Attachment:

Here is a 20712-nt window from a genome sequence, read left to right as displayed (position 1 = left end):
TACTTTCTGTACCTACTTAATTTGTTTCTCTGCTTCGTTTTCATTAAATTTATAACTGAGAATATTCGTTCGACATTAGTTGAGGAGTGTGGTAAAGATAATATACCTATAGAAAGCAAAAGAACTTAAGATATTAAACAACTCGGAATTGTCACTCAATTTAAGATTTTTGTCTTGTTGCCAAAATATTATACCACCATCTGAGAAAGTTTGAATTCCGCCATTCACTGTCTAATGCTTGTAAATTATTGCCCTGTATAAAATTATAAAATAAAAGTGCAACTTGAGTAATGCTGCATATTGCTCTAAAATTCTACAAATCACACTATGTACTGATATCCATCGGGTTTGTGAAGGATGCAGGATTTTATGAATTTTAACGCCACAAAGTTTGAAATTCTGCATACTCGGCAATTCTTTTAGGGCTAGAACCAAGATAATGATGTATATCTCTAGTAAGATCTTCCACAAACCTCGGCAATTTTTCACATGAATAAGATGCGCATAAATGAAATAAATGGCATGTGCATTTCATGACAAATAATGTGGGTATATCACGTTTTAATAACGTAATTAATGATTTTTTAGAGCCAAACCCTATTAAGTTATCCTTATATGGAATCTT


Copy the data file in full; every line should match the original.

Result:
Here is a 20712-nt window from a genome sequence, read left to right as displayed (position 1 = left end):
TACTTTCTGTACCTACTTAATTTGTTTCTCTGCTTCGTTTTCATTAAATTTATAACTGAGAATATTCGTTCGACATTAGTTGAGGAGTGTGGTAAAGATAATATACCTATAGAAAGCAAAAGAACTTAAGATATTAAACAACTCGGAATTGTCACTCAATTTAAGATTTTTGTCTTGTTGCCAAAATATTATACCACCATCTGAGAAAGTTTGAATTCCGCCATTCACTGTCTAATGCTTGTAAATTATTGCCCTGTATAAAATTATAAAATAAAAGTGCAACTTGAGTAATGCTGCATATTGCTCTAAAATTCTACAAATCACACTATGTACTGATATCCATCGGGTTTGTGAAGGATGCAGGATTTTATGAATTTTAACGCCACAAAGTTTGAAATTCTGCATACTCGGCAATTCTTTTAGGGCTAGAACCAAGATAATGATGTATATCTCTAGTAAGATCTTCCACAAACCTCGGCAATTTTTCACATGAATAAGATGCGCATAAATGAAATAAATGGCATGTGCATTTCATGACAAATAATGTGGGTATATCACGTTTTAATAACGTAATTAATGATTTTTTAGAGCCAAACCCTATTAAGTTATCCTTATATGGAATCTT